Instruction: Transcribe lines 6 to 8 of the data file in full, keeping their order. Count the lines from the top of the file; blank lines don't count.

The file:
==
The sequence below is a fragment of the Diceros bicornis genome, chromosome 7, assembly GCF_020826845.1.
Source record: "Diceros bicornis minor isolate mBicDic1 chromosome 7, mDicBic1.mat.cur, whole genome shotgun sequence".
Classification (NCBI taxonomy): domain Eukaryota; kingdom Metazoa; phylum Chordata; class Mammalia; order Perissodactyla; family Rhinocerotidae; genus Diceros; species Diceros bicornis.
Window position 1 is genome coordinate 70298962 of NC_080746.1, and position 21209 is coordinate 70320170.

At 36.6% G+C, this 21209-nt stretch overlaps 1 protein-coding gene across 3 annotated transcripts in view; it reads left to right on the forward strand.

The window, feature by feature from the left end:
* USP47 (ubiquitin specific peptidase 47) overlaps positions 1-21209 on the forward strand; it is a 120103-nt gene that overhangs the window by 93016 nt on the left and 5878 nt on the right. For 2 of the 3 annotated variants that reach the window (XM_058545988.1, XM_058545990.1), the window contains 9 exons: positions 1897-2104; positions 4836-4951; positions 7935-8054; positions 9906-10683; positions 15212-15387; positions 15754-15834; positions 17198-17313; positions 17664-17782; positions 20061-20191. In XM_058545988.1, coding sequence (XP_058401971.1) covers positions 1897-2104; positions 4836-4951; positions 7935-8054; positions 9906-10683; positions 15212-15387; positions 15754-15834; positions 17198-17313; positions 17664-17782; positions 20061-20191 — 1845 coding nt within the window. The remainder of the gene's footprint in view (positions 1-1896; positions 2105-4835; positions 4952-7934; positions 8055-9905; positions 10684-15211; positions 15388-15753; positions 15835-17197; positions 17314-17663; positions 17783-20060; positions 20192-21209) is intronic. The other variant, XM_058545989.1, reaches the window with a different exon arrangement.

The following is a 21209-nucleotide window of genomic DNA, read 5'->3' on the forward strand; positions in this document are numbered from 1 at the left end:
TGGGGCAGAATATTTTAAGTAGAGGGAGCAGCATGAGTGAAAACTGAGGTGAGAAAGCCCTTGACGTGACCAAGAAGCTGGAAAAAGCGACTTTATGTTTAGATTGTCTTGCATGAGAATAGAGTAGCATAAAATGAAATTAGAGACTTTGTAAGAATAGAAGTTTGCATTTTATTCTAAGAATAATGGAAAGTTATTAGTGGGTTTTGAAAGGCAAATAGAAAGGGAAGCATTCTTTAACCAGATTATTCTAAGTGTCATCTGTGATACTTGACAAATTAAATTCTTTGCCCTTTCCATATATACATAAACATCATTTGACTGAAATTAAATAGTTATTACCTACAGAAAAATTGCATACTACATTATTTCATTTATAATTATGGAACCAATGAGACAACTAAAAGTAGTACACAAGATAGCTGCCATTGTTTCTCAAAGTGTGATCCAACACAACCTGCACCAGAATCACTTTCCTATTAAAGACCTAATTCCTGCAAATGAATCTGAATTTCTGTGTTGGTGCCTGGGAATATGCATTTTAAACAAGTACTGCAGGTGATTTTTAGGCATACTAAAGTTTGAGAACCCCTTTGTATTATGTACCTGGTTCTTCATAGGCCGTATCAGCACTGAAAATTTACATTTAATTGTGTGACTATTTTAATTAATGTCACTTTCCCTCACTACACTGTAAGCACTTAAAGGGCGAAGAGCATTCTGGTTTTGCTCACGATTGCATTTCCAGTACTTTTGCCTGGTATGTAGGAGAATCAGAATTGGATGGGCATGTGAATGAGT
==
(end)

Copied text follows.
The window, feature by feature from the left end:
* USP47 (ubiquitin specific peptidase 47) overlaps positions 1-21209 on the forward strand; it is a 120103-nt gene that overhangs the window by 93016 nt on the left and 5878 nt on the right. For 2 of the 3 annotated variants that reach the window (XM_058545988.1, XM_058545990.1), the window contains 9 exons: positions 1897-2104; positions 4836-4951; positions 7935-8054; positions 9906-10683; positions 15212-15387; positions 15754-15834; positions 17198-17313; positions 17664-17782; positions 20061-20191. In XM_058545988.1, coding sequence (XP_058401971.1) covers positions 1897-2104; positions 4836-4951; positions 7935-8054; positions 9906-10683; positions 15212-15387; positions 15754-15834; positions 17198-17313; positions 17664-17782; positions 20061-20191 — 1845 coding nt within the window. The remainder of the gene's footprint in view (positions 1-1896; positions 2105-4835; positions 4952-7934; positions 8055-9905; positions 10684-15211; positions 15388-15753; positions 15835-17197; positions 17314-17663; positions 17783-20060; positions 20192-21209) is intronic. The other variant, XM_058545989.1, reaches the window with a different exon arrangement.

The following is a 21209-nucleotide window of genomic DNA, read 5'->3' on the forward strand; positions in this document are numbered from 1 at the left end: